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Owners claim breach of contract by London-based insurers in not pay out on policy 
A dispute over alleged failure to pay out on an insurance policy for a stallion now allegedly infertile has come before the Commercial Court. 
The action concerns a thoroughbred stallion, Ajaya, who, the court heard, was assessed as permanently infertile in 2018 by a consultant in equine medicine. 
The horse is owned by Rathbarry Stallions Ltd and two Kuwaiti businessmen, Saleh Homaizi and Imad Al Sagar. 
They claim they had taken out a policy of insurance to cover such a situation with various UK syndicates – XL Catlin 2003, Tokio Marine Kiln 510, Novae 2007, Markel 3000 and Brit 2987. 
The owners claim breach of contract by the London-based defendants in not paying out on the policy. 
In their proceedings, the owners want orders requiring the defendants to specifically perform an insurance contract in respect of Ajaya entitled the Stallion Permanent Total Disability Extension and to pay the owners a fair market value for the horse. They are also claiming damages for alleged breach of contract, negligence and breach of duty.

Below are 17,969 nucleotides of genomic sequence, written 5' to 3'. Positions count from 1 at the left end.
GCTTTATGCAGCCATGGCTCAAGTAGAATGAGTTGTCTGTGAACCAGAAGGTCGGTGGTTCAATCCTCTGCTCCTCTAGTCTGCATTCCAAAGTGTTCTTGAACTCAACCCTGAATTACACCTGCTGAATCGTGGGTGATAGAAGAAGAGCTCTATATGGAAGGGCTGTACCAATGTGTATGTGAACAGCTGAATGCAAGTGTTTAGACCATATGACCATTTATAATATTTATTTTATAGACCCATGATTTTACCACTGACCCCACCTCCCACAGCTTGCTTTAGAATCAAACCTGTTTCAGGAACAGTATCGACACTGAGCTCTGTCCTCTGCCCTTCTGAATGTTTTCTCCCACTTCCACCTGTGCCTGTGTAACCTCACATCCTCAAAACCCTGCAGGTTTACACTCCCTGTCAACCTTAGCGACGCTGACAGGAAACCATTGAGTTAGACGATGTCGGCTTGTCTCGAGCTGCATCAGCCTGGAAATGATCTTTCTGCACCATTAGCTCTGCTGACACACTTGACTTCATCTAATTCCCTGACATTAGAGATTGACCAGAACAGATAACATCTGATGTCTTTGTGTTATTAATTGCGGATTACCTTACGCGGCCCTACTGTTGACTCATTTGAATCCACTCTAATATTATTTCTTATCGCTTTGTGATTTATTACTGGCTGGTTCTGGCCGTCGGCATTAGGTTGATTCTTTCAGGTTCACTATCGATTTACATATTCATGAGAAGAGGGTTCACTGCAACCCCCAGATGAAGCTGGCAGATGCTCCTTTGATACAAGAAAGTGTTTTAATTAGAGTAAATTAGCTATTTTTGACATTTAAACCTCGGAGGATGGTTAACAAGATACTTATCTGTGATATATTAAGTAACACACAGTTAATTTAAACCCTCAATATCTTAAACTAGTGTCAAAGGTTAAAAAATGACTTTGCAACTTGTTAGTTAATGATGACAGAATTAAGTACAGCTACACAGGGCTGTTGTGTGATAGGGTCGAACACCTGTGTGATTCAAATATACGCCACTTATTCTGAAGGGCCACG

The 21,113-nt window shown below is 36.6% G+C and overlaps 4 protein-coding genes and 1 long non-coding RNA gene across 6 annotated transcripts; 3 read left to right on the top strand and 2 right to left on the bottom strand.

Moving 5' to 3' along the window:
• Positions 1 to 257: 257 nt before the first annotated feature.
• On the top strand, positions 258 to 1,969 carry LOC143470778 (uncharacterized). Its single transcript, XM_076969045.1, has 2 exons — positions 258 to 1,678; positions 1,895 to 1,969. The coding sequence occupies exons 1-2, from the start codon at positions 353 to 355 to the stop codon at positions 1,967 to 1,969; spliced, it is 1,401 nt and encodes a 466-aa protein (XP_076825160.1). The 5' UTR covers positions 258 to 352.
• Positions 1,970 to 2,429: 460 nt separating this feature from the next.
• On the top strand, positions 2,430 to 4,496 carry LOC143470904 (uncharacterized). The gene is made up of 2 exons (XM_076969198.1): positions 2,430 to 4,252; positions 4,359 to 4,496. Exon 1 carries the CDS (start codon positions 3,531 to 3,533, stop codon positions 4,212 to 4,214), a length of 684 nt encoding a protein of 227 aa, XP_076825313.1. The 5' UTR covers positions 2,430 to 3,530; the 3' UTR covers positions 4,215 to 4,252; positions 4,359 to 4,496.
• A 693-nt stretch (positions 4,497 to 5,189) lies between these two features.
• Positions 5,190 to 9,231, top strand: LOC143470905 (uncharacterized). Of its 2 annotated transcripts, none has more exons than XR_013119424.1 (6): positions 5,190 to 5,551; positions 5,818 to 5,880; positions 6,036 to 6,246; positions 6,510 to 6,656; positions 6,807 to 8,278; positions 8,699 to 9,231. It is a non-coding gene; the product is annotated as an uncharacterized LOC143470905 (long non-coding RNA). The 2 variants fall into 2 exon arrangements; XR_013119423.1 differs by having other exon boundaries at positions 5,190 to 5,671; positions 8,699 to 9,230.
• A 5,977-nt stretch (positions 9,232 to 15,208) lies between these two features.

The court heard the owners had in 2016 insured Ajaya for €3.8 million, for use at stud, with the defendants for a premium of €195,000. An insurance extension to cover infertility was added for an additional €323,000. 
Australian stud 
The policy was amended in 2017 when the horse was leased out to an Australian stud with the result the horse was now insured for €3.12 million. 
In March 2018, after Ajaya’s return from Australia, there were concerns about the stallion’s fertility. 
The horse had in 2017 successfully covered 44 out of 63 mares in the northern hemisphere and also achieved 24 pregnancies from 61 mares in the southern hemisphere. 
In the 2018 northern hemisphere season, Ajaya achieved just one pregnancy from 19 mares. 
Tests were carried out by veterinary experts. 
It is claimed, while the horse showed good libido, his fertility had declined to the point the stallion was non-viable in a commercial sense and as close to total infertility as ever seen. 
The plaintiffs sought payment out of the policy but claim the defendants have declined to pay the owners their entitlements. 
The defendants, while not formally refusing the indemnity, have alleged the owners failed to comply with relevant conditions of the policy and failed to disclose all material facts. 
The defendants, it is also claimed, have denied the horse is permanently infertile. 
The case was admitted to the Commercial Court list by Mr Justice Robert Haughton on Monday. 
The judge was told by Cian Cotter BL, for the owners, it was hoped the dispute could be resolved through mediation. 
The case was adjourned to October. 
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